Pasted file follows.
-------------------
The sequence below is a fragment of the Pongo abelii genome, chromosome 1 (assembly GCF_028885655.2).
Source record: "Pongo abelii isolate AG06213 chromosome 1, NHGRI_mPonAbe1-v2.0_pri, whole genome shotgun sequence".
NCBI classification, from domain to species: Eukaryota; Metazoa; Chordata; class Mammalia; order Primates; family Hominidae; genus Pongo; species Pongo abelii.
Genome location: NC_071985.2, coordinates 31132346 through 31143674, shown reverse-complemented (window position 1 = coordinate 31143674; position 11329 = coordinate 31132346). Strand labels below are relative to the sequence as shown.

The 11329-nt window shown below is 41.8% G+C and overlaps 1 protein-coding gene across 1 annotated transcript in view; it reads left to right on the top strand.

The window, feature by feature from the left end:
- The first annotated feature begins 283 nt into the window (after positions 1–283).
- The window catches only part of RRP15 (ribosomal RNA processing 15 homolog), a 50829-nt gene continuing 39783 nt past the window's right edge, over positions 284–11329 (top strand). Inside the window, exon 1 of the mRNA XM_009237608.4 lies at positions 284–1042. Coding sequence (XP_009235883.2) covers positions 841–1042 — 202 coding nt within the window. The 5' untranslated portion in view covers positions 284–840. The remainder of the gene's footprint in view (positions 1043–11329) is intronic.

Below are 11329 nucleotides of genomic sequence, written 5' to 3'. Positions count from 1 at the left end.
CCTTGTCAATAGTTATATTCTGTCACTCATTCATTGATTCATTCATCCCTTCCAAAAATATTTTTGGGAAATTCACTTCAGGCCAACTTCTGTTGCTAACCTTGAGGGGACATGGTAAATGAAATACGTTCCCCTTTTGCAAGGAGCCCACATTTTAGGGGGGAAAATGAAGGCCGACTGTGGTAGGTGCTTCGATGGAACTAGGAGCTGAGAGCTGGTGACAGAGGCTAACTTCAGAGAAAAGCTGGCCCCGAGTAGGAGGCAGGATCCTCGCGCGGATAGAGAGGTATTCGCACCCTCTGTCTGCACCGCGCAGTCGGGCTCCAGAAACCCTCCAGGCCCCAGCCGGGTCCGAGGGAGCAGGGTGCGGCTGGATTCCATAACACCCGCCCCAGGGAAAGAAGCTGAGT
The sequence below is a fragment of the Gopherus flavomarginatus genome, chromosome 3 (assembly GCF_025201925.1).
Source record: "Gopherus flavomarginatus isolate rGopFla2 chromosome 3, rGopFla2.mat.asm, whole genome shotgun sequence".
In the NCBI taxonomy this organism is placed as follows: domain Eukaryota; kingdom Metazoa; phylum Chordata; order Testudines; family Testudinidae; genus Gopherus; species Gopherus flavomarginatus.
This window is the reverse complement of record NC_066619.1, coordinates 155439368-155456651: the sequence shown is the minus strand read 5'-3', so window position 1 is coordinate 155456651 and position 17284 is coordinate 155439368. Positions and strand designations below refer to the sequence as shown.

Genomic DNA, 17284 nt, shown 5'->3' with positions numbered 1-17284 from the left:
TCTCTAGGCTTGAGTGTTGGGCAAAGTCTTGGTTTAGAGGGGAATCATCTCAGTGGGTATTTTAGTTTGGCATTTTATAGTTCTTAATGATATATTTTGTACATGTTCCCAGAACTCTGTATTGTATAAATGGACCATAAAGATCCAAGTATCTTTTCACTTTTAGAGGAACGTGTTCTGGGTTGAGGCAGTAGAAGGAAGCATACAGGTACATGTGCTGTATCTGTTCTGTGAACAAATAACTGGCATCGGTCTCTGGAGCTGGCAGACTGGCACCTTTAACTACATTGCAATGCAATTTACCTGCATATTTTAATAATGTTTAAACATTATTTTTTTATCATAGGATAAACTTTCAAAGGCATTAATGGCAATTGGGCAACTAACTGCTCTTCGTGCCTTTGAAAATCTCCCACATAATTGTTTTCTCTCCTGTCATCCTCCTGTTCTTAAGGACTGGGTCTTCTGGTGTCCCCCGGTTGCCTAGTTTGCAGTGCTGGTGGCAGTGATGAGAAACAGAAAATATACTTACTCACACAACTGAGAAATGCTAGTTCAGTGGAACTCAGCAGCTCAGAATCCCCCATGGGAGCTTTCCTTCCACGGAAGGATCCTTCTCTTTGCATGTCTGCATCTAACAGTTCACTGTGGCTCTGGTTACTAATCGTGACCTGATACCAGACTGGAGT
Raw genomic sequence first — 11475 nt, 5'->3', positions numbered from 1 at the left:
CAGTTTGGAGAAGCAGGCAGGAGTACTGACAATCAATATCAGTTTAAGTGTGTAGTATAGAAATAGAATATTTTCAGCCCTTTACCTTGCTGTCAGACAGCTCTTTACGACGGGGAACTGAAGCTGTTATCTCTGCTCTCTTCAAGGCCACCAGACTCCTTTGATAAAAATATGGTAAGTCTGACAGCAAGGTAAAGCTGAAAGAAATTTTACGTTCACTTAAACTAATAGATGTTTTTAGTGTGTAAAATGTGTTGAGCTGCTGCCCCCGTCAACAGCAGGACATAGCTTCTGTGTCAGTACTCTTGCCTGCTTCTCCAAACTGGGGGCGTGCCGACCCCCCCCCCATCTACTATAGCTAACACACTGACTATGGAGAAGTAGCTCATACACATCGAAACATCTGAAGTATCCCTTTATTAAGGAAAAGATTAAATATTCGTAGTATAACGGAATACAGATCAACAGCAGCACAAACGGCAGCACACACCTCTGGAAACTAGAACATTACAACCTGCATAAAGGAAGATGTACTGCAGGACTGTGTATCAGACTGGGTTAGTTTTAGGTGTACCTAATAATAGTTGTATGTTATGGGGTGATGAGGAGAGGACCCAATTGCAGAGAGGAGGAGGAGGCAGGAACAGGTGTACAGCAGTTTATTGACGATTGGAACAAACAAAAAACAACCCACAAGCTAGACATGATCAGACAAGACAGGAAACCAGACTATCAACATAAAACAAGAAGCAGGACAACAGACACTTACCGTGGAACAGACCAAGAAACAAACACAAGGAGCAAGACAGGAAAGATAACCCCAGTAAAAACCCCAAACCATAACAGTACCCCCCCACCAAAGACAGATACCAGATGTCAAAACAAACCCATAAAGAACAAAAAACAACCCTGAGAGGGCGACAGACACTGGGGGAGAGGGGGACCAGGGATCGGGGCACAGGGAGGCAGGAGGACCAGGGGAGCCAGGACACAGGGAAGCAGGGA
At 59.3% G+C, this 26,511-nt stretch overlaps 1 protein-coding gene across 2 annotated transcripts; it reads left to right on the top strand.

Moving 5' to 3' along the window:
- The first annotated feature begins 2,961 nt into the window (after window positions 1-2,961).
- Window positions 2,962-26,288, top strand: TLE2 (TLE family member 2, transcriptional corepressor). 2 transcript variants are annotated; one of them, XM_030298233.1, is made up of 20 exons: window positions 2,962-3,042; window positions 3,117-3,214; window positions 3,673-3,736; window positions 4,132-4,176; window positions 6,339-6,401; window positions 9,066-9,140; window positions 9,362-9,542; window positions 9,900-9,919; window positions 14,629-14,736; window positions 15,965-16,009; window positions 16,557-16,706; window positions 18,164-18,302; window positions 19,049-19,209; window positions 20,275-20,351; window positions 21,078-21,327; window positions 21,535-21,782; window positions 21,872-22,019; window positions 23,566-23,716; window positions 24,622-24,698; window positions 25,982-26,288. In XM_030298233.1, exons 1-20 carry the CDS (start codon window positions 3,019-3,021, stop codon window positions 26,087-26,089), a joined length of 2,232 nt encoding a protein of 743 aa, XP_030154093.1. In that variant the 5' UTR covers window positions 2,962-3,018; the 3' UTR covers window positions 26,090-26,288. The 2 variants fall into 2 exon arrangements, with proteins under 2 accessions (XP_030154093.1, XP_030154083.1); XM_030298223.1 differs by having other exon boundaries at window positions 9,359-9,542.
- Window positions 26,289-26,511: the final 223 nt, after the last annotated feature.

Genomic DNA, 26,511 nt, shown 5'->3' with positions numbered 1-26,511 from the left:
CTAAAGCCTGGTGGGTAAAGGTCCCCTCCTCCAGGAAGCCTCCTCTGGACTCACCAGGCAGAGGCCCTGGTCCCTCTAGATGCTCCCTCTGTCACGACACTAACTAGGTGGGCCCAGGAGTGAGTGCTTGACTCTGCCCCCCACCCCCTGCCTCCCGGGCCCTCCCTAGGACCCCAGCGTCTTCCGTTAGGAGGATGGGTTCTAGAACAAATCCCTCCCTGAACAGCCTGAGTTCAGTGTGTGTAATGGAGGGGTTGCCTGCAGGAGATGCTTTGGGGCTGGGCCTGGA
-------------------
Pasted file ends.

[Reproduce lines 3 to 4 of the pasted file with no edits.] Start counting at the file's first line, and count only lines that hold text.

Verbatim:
NCBI classification, from domain to species: Eukaryota; Metazoa; Chordata; class Mammalia; order Primates; family Hominidae; genus Pongo; species Pongo abelii.
Genome location: NC_071985.2, coordinates 31132346 through 31143674, shown reverse-complemented (window position 1 = coordinate 31143674; position 11329 = coordinate 31132346). Strand labels below are relative to the sequence as shown.